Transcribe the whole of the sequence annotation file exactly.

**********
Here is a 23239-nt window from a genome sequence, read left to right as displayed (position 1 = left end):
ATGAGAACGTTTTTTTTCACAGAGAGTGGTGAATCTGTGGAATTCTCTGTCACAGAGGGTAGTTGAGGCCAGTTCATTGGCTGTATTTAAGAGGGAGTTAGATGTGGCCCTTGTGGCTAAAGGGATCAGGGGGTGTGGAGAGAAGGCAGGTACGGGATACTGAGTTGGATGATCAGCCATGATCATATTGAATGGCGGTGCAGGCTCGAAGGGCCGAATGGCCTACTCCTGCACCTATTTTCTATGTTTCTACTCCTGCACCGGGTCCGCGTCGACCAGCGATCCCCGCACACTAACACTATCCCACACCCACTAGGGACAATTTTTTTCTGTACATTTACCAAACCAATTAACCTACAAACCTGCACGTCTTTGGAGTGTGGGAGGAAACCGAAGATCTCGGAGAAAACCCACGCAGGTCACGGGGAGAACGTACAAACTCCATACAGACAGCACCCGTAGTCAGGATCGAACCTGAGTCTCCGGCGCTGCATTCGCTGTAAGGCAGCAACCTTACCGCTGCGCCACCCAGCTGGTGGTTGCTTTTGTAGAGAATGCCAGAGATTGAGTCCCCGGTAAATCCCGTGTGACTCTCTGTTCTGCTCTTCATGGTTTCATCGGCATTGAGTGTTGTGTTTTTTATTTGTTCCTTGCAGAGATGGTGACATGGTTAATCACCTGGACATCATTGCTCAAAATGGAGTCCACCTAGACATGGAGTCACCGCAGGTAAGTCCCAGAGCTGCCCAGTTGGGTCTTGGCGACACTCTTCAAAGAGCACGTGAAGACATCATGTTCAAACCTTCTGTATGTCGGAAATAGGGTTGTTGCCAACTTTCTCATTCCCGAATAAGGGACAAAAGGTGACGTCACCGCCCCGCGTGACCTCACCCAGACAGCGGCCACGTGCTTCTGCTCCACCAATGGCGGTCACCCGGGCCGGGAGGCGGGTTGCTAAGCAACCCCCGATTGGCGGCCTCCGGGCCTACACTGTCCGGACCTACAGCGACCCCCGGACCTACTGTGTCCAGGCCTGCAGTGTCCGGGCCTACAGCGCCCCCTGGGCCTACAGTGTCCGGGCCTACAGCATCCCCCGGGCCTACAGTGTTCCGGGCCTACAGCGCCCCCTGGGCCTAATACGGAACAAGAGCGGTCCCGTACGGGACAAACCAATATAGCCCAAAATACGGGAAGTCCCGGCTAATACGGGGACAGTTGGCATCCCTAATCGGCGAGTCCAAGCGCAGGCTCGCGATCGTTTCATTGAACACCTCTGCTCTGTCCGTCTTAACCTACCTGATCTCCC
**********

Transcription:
Here is a 23239-nt window from a genome sequence, read left to right as displayed (position 1 = left end):
ATGAGAACGTTTTTTTTCACAGAGAGTGGTGAATCTGTGGAATTCTCTGTCACAGAGGGTAGTTGAGGCCAGTTCATTGGCTGTATTTAAGAGGGAGTTAGATGTGGCCCTTGTGGCTAAAGGGATCAGGGGGTGTGGAGAGAAGGCAGGTACGGGATACTGAGTTGGATGATCAGCCATGATCATATTGAATGGCGGTGCAGGCTCGAAGGGCCGAATGGCCTACTCCTGCACCTATTTTCTATGTTTCTACTCCTGCACCGGGTCCGCGTCGACCAGCGATCCCCGCACACTAACACTATCCCACACCCACTAGGGACAATTTTTTTCTGTACATTTACCAAACCAATTAACCTACAAACCTGCACGTCTTTGGAGTGTGGGAGGAAACCGAAGATCTCGGAGAAAACCCACGCAGGTCACGGGGAGAACGTACAAACTCCATACAGACAGCACCCGTAGTCAGGATCGAACCTGAGTCTCCGGCGCTGCATTCGCTGTAAGGCAGCAACCTTACCGCTGCGCCACCCAGCTGGTGGTTGCTTTTGTAGAGAATGCCAGAGATTGAGTCCCCGGTAAATCCCGTGTGACTCTCTGTTCTGCTCTTCATGGTTTCATCGGCATTGAGTGTTGTGTTTTTTATTTGTTCCTTGCAGAGATGGTGACATGGTTAATCACCTGGACATCATTGCTCAAAATGGAGTCCACCTAGACATGGAGTCACCGCAGGTAAGTCCCAGAGCTGCCCAGTTGGGTCTTGGCGACACTCTTCAAAGAGCACGTGAAGACATCATGTTCAAACCTTCTGTATGTCGGAAATAGGGTTGTTGCCAACTTTCTCATTCCCGAATAAGGGACAAAAGGTGACGTCACCGCCCCGCGTGACCTCACCCAGACAGCGGCCACGTGCTTCTGCTCCACCAATGGCGGTCACCCGGGCCGGGAGGCGGGTTGCTAAGCAACCCCCGATTGGCGGCCTCCGGGCCTACACTGTCCGGACCTACAGCGACCCCCGGACCTACTGTGTCCAGGCCTGCAGTGTCCGGGCCTACAGCGCCCCCTGGGCCTACAGTGTCCGGGCCTACAGCATCCCCCGGGCCTACAGTGTTCCGGGCCTACAGCGCCCCCTGGGCCTAATACGGAACAAGAGCGGTCCCGTACGGGACAAACCAATATAGCCCAAAATACGGGAAGTCCCGGCTAATACGGGGACAGTTGGCATCCCTAATCGGCGAGTCCAAGCGCAGGCTCGCGATCGTTTCATTGAACACCTCTGCTCTGTCCGTCTTAACCTACCTGATCTCCC